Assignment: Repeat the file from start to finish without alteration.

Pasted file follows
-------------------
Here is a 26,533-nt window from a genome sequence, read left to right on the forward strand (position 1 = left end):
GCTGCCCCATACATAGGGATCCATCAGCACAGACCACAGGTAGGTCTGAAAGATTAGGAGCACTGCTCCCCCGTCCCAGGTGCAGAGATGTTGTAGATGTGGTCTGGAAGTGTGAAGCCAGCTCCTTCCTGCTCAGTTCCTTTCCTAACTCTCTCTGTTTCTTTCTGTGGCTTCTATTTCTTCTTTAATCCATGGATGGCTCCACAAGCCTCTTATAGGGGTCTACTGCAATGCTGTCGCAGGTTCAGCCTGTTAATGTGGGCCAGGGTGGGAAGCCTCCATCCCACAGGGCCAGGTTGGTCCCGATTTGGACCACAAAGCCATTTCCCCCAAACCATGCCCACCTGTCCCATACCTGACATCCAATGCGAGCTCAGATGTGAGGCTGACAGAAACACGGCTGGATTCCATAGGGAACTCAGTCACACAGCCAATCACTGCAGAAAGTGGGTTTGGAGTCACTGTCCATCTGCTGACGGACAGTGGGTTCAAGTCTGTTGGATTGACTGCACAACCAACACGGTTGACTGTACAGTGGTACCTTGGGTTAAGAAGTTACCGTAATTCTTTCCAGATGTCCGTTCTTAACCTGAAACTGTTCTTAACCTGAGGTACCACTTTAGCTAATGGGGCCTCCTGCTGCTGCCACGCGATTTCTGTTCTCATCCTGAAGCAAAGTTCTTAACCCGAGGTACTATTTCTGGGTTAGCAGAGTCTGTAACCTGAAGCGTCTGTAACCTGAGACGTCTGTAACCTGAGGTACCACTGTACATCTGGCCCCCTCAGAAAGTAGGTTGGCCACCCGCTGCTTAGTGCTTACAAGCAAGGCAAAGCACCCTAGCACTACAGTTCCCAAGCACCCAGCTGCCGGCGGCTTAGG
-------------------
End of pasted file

Here is a 26,533-nt window from a genome sequence, read left to right on the forward strand (position 1 = left end):
GCTGCCCCATACATAGGGATCCATCAGCACAGACCACAGGTAGGTCTGAAAGATTAGGAGCACTGCTCCCCCGTCCCAGGTGCAGAGATGTTGTAGATGTGGTCTGGAAGTGTGAAGCCAGCTCCTTCCTGCTCAGTTCCTTTCCTAACTCTCTCTGTTTCTTTCTGTGGCTTCTATTTCTTCTTTAATCCATGGATGGCTCCACAAGCCTCTTATAGGGGTCTACTGCAATGCTGTCGCAGGTTCAGCCTGTTAATGTGGGCCAGGGTGGGAAGCCTCCATCCCACAGGGCCAGGTTGGTCCCGATTTGGACCACAAAGCCATTTCCCCCAAACCATGCCCACCTGTCCCATACCTGACATCCAATGCGAGCTCAGATGTGAGGCTGACAGAAACACGGCTGGATTCCATAGGGAACTCAGTCACACAGCCAATCACTGCAGAAAGTGGGTTTGGAGTCACTGTCCATCTGCTGACGGACAGTGGGTTCAAGTCTGTTGGATTGACTGCACAACCAACACGGTTGACTGTACAGTGGTACCTTGGGTTAAGAAGTTACCGTAATTCTTTCCAGATGTCCGTTCTTAACCTGAAACTGTTCTTAACCTGAGGTACCACTTTAGCTAATGGGGCCTCCTGCTGCTGCCACGCGATTTCTGTTCTCATCCTGAAGCAAAGTTCTTAACCCGAGGTACTATTTCTGGGTTAGCAGAGTCTGTAACCTGAAGCGTCTGTAACCTGAGACGTCTGTAACCTGAGGTACCACTGTACATCTGGCCCCCTCAGAAAGTAGGTTGGCCACCCGCTGCTTAGTGCTTACAAGCAAGGCAAAGCACCCTAGCACTACAGTTCCCAAGCACCCAGCTGCCGGCGGCTTAGG